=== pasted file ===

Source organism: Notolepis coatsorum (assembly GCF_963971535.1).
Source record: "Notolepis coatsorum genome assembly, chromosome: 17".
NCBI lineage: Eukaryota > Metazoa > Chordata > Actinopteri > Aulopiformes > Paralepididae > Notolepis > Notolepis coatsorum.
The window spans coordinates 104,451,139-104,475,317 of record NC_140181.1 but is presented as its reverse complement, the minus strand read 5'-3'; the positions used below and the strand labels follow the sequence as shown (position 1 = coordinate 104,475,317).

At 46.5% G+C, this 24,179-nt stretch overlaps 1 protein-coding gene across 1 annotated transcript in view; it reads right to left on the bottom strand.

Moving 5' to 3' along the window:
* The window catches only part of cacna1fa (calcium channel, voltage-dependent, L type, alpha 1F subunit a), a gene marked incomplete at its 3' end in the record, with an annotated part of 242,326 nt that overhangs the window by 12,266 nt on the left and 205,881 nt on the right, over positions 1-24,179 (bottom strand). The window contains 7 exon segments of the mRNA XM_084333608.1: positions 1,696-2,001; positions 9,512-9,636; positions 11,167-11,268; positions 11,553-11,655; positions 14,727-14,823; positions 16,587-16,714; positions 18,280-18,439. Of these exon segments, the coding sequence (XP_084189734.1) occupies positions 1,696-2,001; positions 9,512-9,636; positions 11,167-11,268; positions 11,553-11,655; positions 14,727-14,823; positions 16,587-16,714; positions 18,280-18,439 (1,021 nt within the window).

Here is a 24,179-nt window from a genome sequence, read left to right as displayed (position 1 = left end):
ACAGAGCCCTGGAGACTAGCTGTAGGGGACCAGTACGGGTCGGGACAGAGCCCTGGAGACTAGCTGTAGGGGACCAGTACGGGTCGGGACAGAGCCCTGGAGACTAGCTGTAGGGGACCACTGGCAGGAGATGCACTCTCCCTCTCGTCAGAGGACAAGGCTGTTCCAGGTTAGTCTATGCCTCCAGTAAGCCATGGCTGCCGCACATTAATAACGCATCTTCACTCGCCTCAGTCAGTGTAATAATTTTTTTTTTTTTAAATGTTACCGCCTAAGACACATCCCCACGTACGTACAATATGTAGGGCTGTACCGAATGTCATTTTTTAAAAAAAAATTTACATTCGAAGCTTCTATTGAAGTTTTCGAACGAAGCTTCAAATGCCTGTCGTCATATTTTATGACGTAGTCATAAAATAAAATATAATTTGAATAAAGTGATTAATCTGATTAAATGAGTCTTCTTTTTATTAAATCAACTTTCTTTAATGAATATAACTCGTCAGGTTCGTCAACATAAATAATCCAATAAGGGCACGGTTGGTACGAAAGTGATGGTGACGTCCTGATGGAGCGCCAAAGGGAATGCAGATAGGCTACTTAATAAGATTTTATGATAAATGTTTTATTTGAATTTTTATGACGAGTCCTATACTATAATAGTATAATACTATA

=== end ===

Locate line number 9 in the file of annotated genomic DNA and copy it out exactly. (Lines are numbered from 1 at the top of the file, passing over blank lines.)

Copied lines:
ACAGAGCCCTGGAGACTAGCTGTAGGGGACCAGTACGGGTCGGGACAGAGCCCTGGAGACTAGCTGTAGGGGACCAGTACGGGTCGGGACAGAGCCCTGGAGACTAGCTGTAGGGGACCACTGGCAGGAGATGCACTCTCCCTCTCGTCAGAGGACAAGGCTGTTCCAGGTTAGTCTATGCCTCCAGTAAGCCATGGCTGCCGCACATTAATAACGCATCTTCACTCGCCTCAGTCAGTGTAATAATTTTTTTTTTTTTAAATGTTACCGCCTAAGACACATCCCCACGTACGTACAATATGTAGGGCTGTACCGAATGTCATTTTTTAAAAAAAAATTTACATTCGAAGCTTCTATTGAAGTTTTCGAACGAAGCTTCAAATGCCTGTCGTCATATTTTATGACGTAGTCATAAAATAAAATATAATTTGAATAAAGTGATTAATCTGATTAAATGAGTCTTCTTTTTATTAAATCAACTTTCTTTAATGAATATAACTCGTCAGGTTCGTCAACATAAATAATCCAATAAGGGCACGGTTGGTACGAAAGTGATGGTGACGTCCTGATGGAGCGCCAAAGGGAATGCAGATAGGCTACTTAATAAGATTTTATGATAAATGTTTTATTTGAATTTTTATGACGAGTCCTATACTATAATAGTATAATACTATA